A Tale of Two Covers
A twitter buddy of mine, Jessica Tudor, asked me last week why the cover of LADY LAZARUS was changed, and I thought that was a great question, one more complicated than it may at first appear.
The short answer to Jessica’s question is: I have no idea why the cover changed! When I first handed in the manuscript for LADY LAZARUS, I filled out a detailed Artist’s Questionnaire, with ideas for cover concepts, books that are similar in theme, and descriptions of characters and key scenes that I thought would be good for a cover image. But in most cases, authors do not get control over their cover art. In my case that is a *good* thing, since I am drawn to art for visceral reasons that I have trouble articulating and analyzing with the rational section of my brain. :)
The first cover was not what I expected — my assumption was that the cover would look a bit more like an urban fantasy or steampunk novel cover. But I’m guessing that the art department was aiming for a more mainstream effect, so that people who enjoy historical novels or supernatural novels would pick up the book too.
Sometimes, cover art changes in response to input from buyers for the major book chains, who give the art department important information about buying trends, what’s selling well, and what they think will attract readers to pick up the book. All I know is, I liked the original cover, appreciated how well thought out it was, and I think I grasped what the art department was aiming for. And I always thought that red was terrific.
But this new cover! I loved it from the moment I saw it — and I first saw it at the Jewish Book Council in a tiny thumbnail in their catalogue, and then full size on the autographing poster at BEA. This new cover is so beautiful it takes my breath away.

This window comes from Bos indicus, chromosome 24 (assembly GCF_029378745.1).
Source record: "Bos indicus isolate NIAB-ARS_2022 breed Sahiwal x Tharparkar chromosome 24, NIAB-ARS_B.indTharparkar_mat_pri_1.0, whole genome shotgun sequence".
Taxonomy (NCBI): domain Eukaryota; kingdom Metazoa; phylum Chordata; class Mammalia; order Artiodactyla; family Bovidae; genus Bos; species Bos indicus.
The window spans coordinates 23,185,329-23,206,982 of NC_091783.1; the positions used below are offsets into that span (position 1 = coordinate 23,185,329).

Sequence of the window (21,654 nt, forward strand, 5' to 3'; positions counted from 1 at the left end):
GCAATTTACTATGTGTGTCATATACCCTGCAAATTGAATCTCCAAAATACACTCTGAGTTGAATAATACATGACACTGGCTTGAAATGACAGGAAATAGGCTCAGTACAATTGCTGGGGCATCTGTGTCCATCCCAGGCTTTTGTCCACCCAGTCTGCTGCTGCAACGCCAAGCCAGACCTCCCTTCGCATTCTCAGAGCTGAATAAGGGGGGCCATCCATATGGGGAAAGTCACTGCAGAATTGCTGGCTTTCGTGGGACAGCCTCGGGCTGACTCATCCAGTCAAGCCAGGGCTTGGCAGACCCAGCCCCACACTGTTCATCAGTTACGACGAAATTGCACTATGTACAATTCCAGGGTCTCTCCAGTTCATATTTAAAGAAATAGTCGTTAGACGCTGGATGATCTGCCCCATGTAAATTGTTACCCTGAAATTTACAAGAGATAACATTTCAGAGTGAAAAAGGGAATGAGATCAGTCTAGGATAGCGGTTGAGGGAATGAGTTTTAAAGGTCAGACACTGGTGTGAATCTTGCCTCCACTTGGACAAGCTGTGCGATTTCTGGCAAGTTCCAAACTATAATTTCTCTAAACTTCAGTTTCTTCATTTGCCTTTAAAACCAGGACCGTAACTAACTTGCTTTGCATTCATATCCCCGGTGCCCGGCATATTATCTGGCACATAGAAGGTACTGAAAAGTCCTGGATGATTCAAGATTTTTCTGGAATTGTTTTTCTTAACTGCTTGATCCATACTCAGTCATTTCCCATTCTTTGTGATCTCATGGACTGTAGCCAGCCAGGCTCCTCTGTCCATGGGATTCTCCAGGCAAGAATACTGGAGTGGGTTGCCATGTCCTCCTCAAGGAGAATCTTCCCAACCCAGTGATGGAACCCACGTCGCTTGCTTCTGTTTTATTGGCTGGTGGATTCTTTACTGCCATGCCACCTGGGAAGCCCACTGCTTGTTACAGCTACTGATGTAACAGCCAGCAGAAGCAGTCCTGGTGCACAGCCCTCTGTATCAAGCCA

What do you think of these covers? Do you fancy one over the other? I am always curious to hear what draws a reader to check out a book.
And here are some resources for you, places where people with a wonderful eye consider the question of what makes an arresting illustration:
The Art Department — the marvelous blog of Tor’s Art Director, Irene Gallo
Jess Tudor says:
I’ll be honest – I prefer the new one. Maybe because it’s just a thumbnail and I can’t tell, but the first one looks like an old lady’s lamp where the statue’s head is the light bulb. I’m glad they kept the color scheme and the fact it’s overall not busy, though. I like that it’s not a ‘scene’ the way most UF is lately (both versions). Also prefer the font/style of the title in the new one. It does seem more cross-genre overall.
You are not the first person to tell me that the lady’s head in the first one looks like a lightbulb :) As for the font, the first cover’s title had a silvery tone that looks very cool on the ARCs (the first cover is on the ARCs, which makes them even *more* collectible IMHO). But I still like the font better on the new one — it’s easier to read and in a classic, clean font.
I met a bookseller recently who told me that anything with angels is flying out of the genre sections of his store, so that bodes well….
Thanks so much for your comments. I am not the world’s most visual person, so getting the first reactions of readers is always helpful to me.
Charlene Teglia says:
I think the 2nd cover is more dramatic and striking; it looks sexier, too. You can see that making the winged figure darker pulls the eye and makes it more the center of attention, adds more contrast. It’s a good design. Fingers crossed it flies off shelves!
Hey Charli — I’m so glad you like this second cover too. The golden highlights on the back of the angel’s wings also draws the eye to the angel’s shoulders (and the book’s title) – I love the details and the blocky man-angel wings.
I brought the image of the new cover to the LIRW luncheon and there was a lot of appreciation for my angel-man in the fire :) A bunch of the industry folks mentioned angels as a trend in both manuscripts and new releases…I’ll blog more about the luncheon next week once I catch my breath!